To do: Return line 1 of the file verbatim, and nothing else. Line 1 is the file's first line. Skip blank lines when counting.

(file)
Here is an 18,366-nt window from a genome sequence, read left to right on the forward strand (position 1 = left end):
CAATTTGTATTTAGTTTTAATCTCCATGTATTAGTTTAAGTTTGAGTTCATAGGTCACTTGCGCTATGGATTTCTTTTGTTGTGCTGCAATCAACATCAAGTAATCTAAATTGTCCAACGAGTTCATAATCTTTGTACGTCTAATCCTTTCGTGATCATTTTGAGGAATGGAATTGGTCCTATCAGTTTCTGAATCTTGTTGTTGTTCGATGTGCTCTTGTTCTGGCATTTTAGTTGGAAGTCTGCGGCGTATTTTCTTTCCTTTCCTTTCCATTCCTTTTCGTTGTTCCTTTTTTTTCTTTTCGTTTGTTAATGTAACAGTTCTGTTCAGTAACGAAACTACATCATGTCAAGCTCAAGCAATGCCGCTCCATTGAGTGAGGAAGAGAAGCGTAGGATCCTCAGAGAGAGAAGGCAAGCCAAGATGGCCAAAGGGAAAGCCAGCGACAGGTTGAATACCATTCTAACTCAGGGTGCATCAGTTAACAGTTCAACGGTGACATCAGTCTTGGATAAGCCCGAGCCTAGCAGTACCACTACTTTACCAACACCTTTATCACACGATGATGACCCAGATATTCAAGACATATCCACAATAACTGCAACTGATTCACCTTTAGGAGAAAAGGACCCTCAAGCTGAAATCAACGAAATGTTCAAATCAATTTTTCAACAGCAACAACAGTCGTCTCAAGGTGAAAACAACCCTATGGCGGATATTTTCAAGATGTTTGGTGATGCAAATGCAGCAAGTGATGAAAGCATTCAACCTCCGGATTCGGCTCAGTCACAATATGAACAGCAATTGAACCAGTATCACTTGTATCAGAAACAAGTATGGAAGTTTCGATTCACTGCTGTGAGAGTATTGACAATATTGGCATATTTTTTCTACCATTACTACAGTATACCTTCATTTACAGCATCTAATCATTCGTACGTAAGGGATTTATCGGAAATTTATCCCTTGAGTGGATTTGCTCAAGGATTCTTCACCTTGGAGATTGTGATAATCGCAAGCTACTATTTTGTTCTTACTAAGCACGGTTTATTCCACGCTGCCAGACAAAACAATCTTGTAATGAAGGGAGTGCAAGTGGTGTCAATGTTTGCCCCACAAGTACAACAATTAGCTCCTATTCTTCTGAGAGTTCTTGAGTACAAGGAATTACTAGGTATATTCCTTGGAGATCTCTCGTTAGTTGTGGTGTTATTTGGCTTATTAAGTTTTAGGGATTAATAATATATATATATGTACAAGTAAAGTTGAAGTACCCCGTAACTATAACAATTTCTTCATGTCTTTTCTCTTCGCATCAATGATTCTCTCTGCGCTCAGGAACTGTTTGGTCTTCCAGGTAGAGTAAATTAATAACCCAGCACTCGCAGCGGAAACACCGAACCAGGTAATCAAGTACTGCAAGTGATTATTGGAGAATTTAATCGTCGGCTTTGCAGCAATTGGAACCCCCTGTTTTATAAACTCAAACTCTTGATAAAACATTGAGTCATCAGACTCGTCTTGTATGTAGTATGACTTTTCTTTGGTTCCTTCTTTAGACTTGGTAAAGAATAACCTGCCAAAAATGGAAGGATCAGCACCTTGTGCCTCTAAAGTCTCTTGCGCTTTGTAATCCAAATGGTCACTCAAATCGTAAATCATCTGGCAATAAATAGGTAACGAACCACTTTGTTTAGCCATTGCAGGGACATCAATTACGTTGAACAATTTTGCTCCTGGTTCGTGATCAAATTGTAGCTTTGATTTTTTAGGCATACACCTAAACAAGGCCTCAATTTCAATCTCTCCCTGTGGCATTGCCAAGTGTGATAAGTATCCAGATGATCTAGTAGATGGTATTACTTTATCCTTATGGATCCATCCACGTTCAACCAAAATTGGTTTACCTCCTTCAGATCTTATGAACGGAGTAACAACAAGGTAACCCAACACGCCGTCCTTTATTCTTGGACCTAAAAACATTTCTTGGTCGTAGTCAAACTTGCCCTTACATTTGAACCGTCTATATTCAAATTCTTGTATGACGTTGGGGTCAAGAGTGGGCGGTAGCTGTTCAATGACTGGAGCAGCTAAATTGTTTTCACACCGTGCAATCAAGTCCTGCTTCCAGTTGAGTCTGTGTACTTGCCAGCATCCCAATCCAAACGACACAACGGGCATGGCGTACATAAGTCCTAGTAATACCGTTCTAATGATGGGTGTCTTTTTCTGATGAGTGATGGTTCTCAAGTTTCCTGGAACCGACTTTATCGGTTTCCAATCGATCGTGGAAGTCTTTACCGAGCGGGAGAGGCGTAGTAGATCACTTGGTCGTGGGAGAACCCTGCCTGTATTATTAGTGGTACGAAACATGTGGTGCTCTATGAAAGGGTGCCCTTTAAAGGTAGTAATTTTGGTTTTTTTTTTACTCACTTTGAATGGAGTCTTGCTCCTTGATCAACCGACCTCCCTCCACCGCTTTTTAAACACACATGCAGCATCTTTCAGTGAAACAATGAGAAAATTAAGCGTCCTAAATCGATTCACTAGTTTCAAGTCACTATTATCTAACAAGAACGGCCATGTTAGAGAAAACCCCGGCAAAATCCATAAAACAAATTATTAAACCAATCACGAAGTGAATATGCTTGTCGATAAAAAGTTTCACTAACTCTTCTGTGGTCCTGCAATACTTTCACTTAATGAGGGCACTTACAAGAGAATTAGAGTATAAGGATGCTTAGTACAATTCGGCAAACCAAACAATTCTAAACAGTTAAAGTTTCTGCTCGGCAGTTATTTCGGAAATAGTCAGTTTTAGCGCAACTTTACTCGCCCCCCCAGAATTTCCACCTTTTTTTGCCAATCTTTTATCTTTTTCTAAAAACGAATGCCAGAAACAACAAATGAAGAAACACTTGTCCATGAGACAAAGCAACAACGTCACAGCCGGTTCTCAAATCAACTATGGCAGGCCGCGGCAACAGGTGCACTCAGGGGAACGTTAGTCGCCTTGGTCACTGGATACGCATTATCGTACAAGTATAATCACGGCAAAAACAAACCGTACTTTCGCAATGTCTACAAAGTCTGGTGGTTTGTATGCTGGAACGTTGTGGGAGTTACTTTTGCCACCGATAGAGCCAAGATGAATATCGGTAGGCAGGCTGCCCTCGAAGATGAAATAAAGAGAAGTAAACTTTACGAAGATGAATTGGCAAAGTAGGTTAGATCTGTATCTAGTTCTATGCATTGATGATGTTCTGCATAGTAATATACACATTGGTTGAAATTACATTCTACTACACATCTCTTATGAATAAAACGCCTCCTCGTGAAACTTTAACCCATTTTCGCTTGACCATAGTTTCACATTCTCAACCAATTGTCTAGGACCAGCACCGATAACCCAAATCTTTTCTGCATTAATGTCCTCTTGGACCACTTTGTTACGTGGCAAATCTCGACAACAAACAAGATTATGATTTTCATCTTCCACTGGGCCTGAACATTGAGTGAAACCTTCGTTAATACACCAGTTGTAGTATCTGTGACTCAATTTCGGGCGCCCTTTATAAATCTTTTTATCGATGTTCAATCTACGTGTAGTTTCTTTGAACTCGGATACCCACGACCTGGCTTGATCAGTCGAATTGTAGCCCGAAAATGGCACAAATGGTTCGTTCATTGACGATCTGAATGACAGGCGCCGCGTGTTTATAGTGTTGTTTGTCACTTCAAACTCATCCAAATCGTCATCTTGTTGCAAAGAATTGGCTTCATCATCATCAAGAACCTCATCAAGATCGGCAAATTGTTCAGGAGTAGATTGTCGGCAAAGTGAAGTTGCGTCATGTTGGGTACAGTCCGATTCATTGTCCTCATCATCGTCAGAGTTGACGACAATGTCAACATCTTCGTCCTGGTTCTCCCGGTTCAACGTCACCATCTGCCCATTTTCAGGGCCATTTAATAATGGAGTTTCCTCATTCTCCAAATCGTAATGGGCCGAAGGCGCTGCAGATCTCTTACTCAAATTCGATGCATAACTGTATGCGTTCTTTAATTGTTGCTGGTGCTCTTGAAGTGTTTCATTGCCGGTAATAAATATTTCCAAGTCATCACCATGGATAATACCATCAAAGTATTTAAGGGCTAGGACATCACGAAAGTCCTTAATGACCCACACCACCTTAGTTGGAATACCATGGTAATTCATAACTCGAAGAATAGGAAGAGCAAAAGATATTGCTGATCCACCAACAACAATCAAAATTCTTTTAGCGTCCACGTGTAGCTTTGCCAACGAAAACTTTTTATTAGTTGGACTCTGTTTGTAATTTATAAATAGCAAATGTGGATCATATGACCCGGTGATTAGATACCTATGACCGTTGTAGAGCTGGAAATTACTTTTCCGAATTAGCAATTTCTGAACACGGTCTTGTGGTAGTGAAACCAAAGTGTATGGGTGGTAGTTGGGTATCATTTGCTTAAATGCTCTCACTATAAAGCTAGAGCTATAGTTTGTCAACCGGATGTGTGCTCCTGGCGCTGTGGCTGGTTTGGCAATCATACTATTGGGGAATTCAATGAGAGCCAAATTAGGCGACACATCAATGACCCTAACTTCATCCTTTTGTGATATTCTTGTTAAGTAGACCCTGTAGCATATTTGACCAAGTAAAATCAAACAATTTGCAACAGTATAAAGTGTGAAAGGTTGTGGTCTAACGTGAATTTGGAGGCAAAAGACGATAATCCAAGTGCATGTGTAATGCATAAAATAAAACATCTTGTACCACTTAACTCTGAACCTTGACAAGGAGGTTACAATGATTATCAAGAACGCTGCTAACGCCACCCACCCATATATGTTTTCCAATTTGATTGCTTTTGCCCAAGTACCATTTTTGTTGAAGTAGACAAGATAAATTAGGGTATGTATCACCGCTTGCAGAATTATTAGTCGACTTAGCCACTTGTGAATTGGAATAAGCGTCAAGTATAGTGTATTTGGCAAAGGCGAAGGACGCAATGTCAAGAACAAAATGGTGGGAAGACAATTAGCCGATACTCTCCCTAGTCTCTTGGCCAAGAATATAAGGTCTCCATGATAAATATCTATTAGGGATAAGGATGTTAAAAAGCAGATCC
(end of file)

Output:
Here is an 18,366-nt window from a genome sequence, read left to right on the forward strand (position 1 = left end):